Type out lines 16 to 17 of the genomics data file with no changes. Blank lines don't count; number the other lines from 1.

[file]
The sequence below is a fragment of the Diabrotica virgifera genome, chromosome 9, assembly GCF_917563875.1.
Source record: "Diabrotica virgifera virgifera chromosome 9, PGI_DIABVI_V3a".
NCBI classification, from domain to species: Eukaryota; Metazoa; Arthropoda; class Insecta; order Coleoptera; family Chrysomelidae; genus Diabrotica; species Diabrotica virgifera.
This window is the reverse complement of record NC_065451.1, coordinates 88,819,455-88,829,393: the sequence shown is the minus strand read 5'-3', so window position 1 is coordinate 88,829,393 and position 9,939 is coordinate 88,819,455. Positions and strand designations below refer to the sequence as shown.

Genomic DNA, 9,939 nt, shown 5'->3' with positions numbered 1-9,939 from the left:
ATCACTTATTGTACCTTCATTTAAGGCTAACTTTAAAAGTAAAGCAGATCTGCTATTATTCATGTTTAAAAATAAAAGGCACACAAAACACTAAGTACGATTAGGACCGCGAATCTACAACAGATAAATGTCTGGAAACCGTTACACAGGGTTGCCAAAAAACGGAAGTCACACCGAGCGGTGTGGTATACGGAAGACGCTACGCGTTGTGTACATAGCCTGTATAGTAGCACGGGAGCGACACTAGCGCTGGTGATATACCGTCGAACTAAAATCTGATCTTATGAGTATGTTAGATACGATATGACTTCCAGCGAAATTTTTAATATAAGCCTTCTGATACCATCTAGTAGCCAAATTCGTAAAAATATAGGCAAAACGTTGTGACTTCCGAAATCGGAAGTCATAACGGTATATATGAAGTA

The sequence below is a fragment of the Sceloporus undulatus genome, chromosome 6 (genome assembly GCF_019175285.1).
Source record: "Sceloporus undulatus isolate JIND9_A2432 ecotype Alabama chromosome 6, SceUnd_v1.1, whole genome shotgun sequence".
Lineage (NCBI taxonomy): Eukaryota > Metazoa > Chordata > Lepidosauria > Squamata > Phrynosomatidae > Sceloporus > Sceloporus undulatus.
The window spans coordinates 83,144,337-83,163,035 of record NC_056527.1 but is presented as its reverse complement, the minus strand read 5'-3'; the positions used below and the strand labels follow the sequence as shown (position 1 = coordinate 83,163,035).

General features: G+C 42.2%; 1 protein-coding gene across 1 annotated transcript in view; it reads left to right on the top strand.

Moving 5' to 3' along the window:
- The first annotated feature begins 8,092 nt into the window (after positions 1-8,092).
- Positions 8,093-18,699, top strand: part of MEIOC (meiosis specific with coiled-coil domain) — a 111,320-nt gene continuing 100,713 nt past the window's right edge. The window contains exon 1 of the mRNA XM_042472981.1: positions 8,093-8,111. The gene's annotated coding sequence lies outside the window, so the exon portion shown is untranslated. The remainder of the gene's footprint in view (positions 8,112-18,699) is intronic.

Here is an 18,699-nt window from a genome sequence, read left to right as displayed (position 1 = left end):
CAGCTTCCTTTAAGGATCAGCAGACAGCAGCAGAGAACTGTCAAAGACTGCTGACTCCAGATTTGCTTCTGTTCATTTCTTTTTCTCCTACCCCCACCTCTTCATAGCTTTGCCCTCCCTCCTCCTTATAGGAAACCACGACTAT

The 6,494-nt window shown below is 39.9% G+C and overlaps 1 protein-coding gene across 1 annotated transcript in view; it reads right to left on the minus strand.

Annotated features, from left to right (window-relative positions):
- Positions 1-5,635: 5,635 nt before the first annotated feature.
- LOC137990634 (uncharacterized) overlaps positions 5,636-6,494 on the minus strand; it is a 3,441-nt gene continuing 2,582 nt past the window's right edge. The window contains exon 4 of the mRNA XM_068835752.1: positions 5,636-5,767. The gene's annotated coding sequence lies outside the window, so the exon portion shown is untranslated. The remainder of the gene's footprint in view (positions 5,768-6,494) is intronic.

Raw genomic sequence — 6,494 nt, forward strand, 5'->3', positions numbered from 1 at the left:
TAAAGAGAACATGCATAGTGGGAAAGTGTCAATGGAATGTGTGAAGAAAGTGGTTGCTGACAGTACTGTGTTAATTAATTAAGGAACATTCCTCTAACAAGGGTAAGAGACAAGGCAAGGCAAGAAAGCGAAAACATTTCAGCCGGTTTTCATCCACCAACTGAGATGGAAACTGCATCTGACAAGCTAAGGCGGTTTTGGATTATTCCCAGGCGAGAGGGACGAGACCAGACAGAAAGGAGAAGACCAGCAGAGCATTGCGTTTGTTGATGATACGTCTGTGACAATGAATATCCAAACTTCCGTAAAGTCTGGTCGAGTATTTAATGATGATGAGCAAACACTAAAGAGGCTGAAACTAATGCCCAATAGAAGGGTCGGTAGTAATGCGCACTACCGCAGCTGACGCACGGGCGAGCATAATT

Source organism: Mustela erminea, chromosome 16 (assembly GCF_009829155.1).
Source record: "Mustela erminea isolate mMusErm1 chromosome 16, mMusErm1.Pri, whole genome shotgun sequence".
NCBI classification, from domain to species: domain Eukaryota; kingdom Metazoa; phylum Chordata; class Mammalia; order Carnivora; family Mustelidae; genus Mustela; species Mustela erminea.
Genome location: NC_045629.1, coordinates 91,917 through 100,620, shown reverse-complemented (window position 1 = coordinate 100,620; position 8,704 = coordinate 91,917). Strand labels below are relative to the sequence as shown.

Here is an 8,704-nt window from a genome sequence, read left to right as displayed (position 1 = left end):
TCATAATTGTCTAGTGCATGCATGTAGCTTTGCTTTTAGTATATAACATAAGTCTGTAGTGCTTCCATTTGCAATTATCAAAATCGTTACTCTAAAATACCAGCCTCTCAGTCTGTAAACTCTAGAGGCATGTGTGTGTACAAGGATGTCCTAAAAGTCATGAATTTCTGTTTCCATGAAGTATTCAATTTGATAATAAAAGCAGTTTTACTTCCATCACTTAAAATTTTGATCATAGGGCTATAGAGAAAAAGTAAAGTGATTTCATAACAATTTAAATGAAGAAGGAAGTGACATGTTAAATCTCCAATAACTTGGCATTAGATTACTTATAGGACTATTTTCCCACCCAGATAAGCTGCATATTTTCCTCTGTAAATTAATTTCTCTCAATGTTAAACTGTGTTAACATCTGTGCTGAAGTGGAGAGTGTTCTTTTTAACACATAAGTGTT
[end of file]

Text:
CAGCTTCCTTTAAGGATCAGCAGACAGCAGCAGAGAACTGTCAAAGACTGCTGACTCCAGATTTGCTTCTGTTCATTTCTTTTTCTCCTACCCCCACCTCTTCATAGCTTTGCCCTCCCTCCTCCTTATAGGAAACCACGACTAT

The 6,494-nt window shown below is 39.9% G+C and overlaps 1 protein-coding gene across 1 annotated transcript in view; it reads right to left on the minus strand.